There are success stories in baseball and then there's Bryan Clark.

For five amazin' years, Clark was the worst pitcher in all of organized baseball. You can look it up.

Even his cumulative record--14-52--gives only a hint of how awful he was. In five years, all in lowly Class A, he pitched 508 innings; he allowed 473 hits and walked 484. Counting hit batsmen (and there were many) more than a thousand runners reached base against Clark and 410 of them scored.

Clark, who gave fresh meaning to the expression "wild young southpaw," led four leagues in wild pitches, two of them in the same season. Mostly, Clark threw balls. Even when he got the ball in the strike zone, that worked out badly, too.

In fact, during those years, Clark may have been the worst pitcher in the history of baseball. Who else was ever given the opportunity to be so bad for so long at so rock-bottom a level?

Now, at 26, Clark is a pitcher with a storybook future.

After a last-chance transformation four years ago in a season with the Alexandria Dukes, Clark's career has gone from the ridiculous to the sublime. Now in his third successful major league season, he may even be a late-blossoming star.

Last season, in 115 innings with the Seattle Mariners, his ERA was 2.75. This season, he's doing better, with a 2.18 mark after 33 innings. The Mariners are thinking about moving him into their rotation.

This weekend when Seattle plays in Oakland, more than 200 friends and California relatives will be in the park each day on passes from Clark.

"I'm hard on 'em in Oakland. I get 'em all the time," grins Clark. "Last year, my uncles would say, 'Billy Ball's gonna wear you out,' but I told them, 'You'll see what I do to Billy Ball.' It's just like the Yankees and the Tigers. They can't handle me, either. My friends are going to be proud of me when they see me, 'cause I always pitch well for them. I always knew I'd get here."

Who believed in Clark, prodded him, inspired him in those miserable years?

"Me," he says.

Clark, a 6-foot-2 185-pounder from Madera, Calif., near Fresno, was an inconspicuous 10th-round draft choice in 1974. The Pittsburgh Pirates sent the cheerful teen-ager with the tolerably promising fast ball to Bradenton in the Gulf Coast League. There, he led the league in walks.

In '75, Clark went 7-17, walking 138 in 131 innings. In '76, Clark was 1-13 while allowing 201 men on base in 103 innings, with 31 wild pitches. With Salem in the Carolina League in '77, Clark was nailed for 135 hits and 104 walks in 125 innings. He allowed 7.56 runs per nine innings and, of course, led the league in losses.

In '78, Clark pitched 87 innings. His totals: 89 hits, 97 walks, 86 runs allowed and a 1-10 record. In his last stop, at Stockton, Clark pitched the equivalent of three full games--and allowed 39 walks, 30 hits and 32 runs.

Catchers refused to play when he pitched. "They were scared of me, because I beat 'em up something awful," he says now. "Broken fingers. Bruises . . . one of them at Charleston just came right out and said, 'I won't catch him.'

"Umpires gave me funny looks, 'cause I could hit them all over the feet and legs, too. Man, they didn't give me any breaks, either, 'cause they were glad when the managers came to take me out of the games."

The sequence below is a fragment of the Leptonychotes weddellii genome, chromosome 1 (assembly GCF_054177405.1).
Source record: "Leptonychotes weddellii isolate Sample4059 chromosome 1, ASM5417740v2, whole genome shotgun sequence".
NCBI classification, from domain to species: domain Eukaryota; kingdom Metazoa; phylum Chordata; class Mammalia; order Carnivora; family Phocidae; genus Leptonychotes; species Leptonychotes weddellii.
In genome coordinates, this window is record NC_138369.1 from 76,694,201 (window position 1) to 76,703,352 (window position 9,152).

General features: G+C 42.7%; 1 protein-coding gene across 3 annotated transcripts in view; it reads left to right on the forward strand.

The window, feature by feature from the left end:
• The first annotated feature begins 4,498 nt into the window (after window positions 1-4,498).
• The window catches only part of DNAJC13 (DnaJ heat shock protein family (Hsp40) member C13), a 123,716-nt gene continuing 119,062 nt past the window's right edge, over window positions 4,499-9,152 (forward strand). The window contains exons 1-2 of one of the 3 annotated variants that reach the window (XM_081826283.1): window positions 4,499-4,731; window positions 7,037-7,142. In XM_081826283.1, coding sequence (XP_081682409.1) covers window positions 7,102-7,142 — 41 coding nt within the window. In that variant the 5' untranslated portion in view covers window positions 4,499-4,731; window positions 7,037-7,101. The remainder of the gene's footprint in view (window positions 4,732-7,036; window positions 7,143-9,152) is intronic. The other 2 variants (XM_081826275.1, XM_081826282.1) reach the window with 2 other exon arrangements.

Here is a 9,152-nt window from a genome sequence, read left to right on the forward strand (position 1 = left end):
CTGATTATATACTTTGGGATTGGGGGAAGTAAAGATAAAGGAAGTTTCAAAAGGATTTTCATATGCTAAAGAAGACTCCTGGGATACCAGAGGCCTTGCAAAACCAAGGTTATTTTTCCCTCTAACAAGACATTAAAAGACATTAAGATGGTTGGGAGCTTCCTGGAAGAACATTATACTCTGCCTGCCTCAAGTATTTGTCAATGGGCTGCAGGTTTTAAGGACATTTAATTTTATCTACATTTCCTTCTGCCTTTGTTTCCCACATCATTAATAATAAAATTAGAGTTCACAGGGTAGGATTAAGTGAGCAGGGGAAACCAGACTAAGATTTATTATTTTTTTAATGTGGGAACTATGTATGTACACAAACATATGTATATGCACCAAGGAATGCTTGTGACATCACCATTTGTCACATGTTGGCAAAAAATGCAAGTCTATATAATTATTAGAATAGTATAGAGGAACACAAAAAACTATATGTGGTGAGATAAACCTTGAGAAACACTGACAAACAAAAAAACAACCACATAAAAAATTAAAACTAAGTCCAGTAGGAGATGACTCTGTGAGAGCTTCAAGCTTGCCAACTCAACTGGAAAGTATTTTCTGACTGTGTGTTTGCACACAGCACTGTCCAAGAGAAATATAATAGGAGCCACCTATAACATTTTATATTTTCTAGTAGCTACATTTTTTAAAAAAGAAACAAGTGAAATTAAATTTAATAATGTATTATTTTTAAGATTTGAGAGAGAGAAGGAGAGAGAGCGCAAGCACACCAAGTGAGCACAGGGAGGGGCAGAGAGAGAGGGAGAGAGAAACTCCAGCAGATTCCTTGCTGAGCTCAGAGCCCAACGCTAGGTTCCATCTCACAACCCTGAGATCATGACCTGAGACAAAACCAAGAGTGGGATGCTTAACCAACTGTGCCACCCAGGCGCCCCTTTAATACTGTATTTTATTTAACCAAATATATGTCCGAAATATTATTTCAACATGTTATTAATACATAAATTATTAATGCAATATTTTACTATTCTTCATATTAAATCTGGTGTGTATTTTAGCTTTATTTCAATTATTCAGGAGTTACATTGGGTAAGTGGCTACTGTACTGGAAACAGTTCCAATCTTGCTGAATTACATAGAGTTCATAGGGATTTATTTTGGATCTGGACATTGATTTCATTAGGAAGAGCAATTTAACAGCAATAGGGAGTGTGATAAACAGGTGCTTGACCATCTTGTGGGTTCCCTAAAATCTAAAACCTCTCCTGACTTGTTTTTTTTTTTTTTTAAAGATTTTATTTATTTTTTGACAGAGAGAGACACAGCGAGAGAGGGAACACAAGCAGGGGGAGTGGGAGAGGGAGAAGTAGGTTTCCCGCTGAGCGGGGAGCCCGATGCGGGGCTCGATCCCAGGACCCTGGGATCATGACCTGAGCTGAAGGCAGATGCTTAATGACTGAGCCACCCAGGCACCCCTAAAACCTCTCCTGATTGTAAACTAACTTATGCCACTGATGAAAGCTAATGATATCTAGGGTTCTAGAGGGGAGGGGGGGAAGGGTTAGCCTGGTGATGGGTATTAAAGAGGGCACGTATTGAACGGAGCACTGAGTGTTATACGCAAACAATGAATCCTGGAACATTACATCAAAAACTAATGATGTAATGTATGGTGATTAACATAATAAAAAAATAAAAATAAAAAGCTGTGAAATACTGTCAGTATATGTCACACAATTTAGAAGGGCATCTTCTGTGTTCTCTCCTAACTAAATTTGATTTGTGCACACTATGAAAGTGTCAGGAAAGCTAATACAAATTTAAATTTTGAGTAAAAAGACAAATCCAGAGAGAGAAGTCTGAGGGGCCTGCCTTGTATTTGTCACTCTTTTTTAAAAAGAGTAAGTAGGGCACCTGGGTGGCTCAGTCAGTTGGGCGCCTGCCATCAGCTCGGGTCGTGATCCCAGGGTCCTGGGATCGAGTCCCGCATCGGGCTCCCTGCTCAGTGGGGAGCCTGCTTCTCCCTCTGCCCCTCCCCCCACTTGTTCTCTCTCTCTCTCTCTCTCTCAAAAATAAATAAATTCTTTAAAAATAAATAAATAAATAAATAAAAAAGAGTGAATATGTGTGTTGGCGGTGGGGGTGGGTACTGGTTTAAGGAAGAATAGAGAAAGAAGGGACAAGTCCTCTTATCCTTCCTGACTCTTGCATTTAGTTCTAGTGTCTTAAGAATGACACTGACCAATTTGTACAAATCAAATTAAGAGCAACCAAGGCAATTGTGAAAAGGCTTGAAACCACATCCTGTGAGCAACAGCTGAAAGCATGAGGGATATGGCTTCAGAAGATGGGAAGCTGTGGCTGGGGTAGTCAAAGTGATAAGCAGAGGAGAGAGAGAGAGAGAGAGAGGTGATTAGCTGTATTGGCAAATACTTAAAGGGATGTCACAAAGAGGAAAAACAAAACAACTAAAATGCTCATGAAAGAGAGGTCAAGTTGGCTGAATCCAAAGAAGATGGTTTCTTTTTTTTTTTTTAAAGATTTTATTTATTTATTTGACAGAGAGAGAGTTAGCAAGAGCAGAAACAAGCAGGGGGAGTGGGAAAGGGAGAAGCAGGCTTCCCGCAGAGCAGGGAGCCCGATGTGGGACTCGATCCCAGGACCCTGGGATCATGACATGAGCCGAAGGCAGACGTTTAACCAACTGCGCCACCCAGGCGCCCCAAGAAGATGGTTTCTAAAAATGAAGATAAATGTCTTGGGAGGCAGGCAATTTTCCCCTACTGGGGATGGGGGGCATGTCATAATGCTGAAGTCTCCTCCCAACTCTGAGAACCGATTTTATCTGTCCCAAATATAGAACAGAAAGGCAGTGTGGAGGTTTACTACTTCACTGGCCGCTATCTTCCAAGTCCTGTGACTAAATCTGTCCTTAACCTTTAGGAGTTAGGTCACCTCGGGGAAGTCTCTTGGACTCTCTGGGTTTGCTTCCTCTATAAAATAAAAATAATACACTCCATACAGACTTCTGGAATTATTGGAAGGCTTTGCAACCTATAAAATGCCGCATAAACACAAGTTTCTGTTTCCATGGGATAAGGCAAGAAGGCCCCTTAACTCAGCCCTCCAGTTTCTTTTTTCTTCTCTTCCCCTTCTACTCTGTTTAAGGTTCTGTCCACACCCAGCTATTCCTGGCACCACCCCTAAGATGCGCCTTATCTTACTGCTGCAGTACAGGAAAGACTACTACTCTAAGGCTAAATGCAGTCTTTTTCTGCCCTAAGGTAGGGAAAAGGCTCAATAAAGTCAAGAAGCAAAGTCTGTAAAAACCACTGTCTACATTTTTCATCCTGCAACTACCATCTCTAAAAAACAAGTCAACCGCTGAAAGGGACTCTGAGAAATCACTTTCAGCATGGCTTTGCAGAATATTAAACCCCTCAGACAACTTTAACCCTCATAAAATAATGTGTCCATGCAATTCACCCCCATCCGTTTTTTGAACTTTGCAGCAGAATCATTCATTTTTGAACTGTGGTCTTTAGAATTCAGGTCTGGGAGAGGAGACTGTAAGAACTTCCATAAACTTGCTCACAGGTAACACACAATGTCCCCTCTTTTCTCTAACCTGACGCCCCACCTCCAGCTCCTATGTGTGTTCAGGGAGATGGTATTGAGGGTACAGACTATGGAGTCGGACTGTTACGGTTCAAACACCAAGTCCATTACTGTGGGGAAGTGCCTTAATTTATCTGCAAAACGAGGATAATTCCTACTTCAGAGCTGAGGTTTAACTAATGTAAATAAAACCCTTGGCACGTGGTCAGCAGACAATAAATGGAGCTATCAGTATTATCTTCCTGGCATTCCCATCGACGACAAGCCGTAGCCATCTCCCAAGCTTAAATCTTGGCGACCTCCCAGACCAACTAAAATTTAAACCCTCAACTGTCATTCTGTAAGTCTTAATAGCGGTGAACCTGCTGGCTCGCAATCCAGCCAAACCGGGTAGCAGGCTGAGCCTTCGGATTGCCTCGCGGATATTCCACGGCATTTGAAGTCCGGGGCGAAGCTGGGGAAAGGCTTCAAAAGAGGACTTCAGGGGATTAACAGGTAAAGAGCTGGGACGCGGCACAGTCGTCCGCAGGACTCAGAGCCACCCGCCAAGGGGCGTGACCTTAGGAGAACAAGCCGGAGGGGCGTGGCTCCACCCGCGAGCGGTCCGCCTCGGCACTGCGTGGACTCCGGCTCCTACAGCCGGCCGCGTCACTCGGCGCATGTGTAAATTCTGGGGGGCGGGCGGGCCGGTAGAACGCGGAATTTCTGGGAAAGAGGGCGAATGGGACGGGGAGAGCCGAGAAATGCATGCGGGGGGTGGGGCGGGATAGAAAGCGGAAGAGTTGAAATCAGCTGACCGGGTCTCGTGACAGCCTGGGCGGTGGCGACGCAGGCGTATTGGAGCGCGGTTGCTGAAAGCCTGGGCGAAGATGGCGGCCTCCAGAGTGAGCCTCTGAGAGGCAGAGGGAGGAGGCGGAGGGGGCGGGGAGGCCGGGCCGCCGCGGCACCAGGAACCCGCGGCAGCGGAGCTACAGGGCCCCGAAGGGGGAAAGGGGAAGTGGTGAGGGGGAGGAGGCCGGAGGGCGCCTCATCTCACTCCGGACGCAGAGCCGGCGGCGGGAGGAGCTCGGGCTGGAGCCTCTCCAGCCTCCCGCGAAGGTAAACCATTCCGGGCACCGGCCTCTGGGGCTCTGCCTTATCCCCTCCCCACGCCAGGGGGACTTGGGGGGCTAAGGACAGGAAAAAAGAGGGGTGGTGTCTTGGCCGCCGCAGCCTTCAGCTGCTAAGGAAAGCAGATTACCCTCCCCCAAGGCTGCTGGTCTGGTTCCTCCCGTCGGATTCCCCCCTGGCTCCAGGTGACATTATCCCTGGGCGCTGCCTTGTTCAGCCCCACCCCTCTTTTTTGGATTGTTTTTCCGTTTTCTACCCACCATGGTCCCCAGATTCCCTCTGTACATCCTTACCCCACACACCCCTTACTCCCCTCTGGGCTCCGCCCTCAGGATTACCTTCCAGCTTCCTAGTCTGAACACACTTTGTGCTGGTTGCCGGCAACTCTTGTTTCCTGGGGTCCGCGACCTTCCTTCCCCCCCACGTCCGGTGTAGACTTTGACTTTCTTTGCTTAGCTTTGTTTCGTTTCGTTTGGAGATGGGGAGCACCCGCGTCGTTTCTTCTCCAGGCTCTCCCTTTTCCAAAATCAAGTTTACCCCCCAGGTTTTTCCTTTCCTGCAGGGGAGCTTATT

It would be convenient if Clark had a simple explanation for why he didn't quit and why, suddenly, in 1979 with Alexandria, he became a 14-5 pitcher with a 2.64 ERA. But he doesn't. Reality isn't convenient.

Clark's parents implored him to quit and let them pay his way through college. "My wife didn't want me to play anymore, either. She never really believed I'd make it." The Pirates gave up and traded him--as the "player to be named later"--in an invisible deal in 1978.

In the end, Clark ignored all the advice. Instead, he listened to his heart.

"I used to go home and cry to myself . . . If you have any heart inside, you get tired of hearing people talk about how wild you are and how you'll never make it. But I never lost my confidence. I'd seen guys in the majors with less stuff than I had," says Clark, whose best fast ball has been clocked at 89 mph--good, but hardly exceptional.

In Alexandria in '79, two people helped get Clark straightened out. First came Mariner organization pitching coach Mel Stottlemyre, former Yankee star.

Stop trying too hard. Relax and be smooth, Stottlemyre told Clark. Others had said the same, "But I could never get it through my head," says Clark. One phrase in particular impressed Clark: "Strikes are money."

More important than Stottlemyre, however, was Dukes coach Mickey Bowers, an earthy, fun-loving bear of a man.

"Mickey Bowers kept pushing me. No matter what I did, even if I only gave up two runs and struck out nine, he'd scream on me. 'That ain't good enough. That's not going to get you to the majors. I was like you once--hard-headed. I didn't set my goals high enough. That's why I never made it. I'm not going to let it happen to you.'

"Sometimes I almost wanted to fight him. But I realized that when he was in uniform, he was going to act like a jerk, for my own good. But when he didn't have his uniform on, he was my friend. I started driving myself as hard as he drove me."

Even now, the bad old days are still too fresh. Clark has days, like this week in Memorial Stadium, when the first pitch he throws gets hit over the center-field fence and he walks five in two innings and can't say why. But, each year, he's learning to think fresh thoughts, and aim higher.

Ask him what the future holds and Clark has to think a minute. "I feel," he says deliberately, "that I could be one of the best left-handed pitchers in the American League."

That's a fancy goal for a little-known long reliever in the Seattle Mariner bullpen. But then, no one but Bryan Clark ever thought he'd get that far.